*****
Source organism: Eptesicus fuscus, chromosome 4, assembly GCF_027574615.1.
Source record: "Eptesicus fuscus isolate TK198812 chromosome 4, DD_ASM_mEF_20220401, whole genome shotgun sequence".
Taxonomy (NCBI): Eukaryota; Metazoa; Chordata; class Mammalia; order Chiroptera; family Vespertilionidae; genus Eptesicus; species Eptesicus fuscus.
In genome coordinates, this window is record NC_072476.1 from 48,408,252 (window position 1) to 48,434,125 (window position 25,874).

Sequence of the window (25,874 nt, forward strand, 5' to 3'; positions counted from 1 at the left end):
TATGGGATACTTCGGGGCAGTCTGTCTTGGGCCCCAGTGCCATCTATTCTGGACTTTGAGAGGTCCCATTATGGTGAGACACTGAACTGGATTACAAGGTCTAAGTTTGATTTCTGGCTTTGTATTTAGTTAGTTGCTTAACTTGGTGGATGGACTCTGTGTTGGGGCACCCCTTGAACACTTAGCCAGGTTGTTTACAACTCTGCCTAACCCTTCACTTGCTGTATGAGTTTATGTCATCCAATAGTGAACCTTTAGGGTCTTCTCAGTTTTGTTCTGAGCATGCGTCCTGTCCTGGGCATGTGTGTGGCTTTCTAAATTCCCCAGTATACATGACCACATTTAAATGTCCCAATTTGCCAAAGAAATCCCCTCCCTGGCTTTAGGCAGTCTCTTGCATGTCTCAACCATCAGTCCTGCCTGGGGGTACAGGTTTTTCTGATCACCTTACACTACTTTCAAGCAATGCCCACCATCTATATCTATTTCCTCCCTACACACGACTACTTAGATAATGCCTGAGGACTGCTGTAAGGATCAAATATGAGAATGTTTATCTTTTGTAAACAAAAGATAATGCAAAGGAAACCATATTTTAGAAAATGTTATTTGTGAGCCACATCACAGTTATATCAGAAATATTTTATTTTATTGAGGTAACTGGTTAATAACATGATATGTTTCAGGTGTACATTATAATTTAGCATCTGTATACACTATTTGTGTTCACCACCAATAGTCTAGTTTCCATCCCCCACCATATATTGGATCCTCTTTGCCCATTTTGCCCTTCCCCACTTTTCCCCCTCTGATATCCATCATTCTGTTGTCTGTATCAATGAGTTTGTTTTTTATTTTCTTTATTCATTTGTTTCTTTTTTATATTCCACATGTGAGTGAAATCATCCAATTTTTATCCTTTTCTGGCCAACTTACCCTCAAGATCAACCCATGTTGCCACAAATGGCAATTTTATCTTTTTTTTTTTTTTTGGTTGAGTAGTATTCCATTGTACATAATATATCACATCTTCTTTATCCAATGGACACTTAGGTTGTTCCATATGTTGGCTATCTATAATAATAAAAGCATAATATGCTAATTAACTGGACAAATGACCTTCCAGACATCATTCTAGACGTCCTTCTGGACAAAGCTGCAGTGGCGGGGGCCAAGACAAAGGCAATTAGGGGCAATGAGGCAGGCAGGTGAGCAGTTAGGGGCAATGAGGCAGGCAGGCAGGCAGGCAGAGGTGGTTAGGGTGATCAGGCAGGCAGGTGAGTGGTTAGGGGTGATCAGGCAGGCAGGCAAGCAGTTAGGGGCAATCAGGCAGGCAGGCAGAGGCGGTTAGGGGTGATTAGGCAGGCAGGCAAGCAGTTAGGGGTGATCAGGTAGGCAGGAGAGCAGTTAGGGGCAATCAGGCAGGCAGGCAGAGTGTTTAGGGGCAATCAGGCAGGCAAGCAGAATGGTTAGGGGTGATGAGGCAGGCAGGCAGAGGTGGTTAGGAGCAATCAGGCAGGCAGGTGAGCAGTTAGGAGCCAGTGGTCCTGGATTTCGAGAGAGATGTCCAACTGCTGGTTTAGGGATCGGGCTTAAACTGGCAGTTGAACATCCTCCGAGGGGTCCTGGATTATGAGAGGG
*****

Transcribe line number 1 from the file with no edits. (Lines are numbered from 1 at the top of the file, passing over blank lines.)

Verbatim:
Source organism: Eptesicus fuscus, chromosome 4, assembly GCF_027574615.1.